Four transplant patients in Chicago have contracted HIV from the organ donor. It is alleged to be the first case of such transmission in the U.S. in 13 years.

Initial tests on the donor for HIV, hepatitis and other conditions came back negative, most likely because the donor had acquired the infections in the last three weeks before death. Personal details about the donor were not released [to the recipients or their doctors] by medical official [sic] officials, who cited privacy laws.
Emphasis added.

The screening process has, granted, been (apparently) successful in preventing tissue transplant transmission of HIV for 13 years. And for a long time, available tests for HIV had a significant window period, during which HIV is present, but undetectable by the test. Antibody tests generally have a three week window period. That means that, if a donor donates organs within three weeks of initial infection, an antibody test will not detect the virus. New tests, which directly test for the presence of viruses or virus fragments, commonly called PCR tests (after the method, polymerase chain reaction), but more accurately termed NATs (nucleic acid tests), have a window period of less than two weeks. This is the test used for screening donated blood. These are more time-consuming, labor-intensive, and expensive tests than antibody tests, so blood banks pool samples from multiple donors and test the pool. A positive result will either invalidate all the donors in the pool, or lead to further, individual testing of the donated blood, depending on need.

Clearly, this is not the method that was used in this case. The article indicates a window period of 3 weeks, suggesting an antibody test. That in itself is suspect. But my point, to which I am coming shortly, is not to criticize the organ screening methods. I am not suggesting that the government step in with stricter standards requiring (or paying for, with stolen tax dollars) more advanced tests. That won't help anyone.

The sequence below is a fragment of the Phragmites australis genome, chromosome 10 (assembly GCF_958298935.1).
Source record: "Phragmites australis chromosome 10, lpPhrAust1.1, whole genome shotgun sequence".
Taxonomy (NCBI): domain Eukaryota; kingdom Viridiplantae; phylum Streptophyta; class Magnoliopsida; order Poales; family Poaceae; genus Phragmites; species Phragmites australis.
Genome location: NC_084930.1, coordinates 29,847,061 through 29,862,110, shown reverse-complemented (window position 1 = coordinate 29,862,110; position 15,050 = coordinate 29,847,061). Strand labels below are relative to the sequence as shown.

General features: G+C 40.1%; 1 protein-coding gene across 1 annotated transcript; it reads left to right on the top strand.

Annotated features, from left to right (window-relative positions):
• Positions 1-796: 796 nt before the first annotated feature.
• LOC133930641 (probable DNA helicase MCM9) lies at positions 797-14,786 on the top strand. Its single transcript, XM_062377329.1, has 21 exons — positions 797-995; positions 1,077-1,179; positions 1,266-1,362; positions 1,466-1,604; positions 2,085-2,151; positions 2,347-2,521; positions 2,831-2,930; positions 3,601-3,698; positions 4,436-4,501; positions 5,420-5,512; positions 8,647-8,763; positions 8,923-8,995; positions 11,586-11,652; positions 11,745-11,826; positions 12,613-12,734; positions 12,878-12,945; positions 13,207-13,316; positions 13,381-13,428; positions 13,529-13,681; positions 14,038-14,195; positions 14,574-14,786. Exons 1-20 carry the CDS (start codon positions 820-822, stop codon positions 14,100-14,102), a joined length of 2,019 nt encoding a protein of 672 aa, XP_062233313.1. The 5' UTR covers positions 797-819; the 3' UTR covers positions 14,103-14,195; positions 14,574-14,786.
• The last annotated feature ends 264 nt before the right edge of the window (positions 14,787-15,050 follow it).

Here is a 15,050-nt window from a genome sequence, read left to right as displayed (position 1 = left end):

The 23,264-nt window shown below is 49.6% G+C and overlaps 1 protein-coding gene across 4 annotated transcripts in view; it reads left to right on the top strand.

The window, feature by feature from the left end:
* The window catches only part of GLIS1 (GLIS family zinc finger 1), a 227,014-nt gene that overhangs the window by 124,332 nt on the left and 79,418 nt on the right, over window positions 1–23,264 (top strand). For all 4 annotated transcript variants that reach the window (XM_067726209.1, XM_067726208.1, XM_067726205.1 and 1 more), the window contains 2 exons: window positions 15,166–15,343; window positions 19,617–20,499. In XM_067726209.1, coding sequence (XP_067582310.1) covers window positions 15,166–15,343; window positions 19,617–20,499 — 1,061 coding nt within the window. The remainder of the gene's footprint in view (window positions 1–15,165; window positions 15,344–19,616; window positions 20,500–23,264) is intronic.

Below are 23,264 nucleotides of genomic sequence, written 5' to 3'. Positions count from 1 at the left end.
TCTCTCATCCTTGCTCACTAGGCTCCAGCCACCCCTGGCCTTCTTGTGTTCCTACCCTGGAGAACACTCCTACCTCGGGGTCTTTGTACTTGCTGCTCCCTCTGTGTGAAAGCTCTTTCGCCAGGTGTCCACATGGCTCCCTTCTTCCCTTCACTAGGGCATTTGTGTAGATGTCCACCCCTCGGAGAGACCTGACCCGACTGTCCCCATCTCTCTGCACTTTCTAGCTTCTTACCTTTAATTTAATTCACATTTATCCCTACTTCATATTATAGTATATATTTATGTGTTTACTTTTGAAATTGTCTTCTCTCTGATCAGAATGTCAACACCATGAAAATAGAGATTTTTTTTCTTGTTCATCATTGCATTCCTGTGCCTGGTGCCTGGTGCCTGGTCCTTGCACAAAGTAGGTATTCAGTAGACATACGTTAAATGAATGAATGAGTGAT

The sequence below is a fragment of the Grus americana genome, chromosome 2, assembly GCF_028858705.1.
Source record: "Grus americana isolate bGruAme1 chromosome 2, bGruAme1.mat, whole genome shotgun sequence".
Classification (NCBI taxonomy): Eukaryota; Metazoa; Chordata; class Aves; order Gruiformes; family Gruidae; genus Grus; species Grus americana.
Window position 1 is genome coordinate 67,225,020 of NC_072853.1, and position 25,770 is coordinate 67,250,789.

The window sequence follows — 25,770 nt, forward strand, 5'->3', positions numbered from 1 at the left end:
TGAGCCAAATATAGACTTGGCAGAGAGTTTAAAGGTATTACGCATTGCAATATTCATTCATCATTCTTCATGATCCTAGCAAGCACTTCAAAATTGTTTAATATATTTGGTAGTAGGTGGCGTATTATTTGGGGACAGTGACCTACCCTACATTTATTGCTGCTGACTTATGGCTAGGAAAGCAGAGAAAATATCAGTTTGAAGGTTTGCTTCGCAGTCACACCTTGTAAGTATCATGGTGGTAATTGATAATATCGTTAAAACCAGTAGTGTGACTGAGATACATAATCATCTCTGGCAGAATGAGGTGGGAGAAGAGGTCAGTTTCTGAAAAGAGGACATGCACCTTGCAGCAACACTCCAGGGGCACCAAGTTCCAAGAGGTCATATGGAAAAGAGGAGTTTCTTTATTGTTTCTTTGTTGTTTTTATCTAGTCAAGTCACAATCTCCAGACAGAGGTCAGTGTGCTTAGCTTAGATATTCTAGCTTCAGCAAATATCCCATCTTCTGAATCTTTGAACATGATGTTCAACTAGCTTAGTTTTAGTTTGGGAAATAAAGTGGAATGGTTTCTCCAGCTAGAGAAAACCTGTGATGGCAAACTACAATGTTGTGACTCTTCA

Observe what horrors arise when the government bans the voluntary sale of organ tissue.

These patients were prohibited from knowing the identity, lifestyle, or medical history of the donor. They were not presented with the evidence. They were not permitted to weigh the relevant risks. Because of Federal "privacy laws." Nor did they have the opportunity to purchase organs from a more transparent source. In fact, tissue recipients are not permitted to "shop" for the best quality organ. No choosing what organ to accept based on what HIV test was used. No choosing what organ to take based on the lifestyle or manner of death of the donor. No opportunity to weigh the risks against the benefits and make an informed decision. And certainly no opportunity to pay more for a better organ. It might be true that, as the article suggests, the screening system cannot be made perfect. But there is no excuse for hiding any potentially relevant information from the patient, including screening methods and personal information about the donor.

The donor system amounts to blackmail. Transplant patients are presented with an empty choice: Either play Russian Roulette with the donor system, or die.

Tom G Varik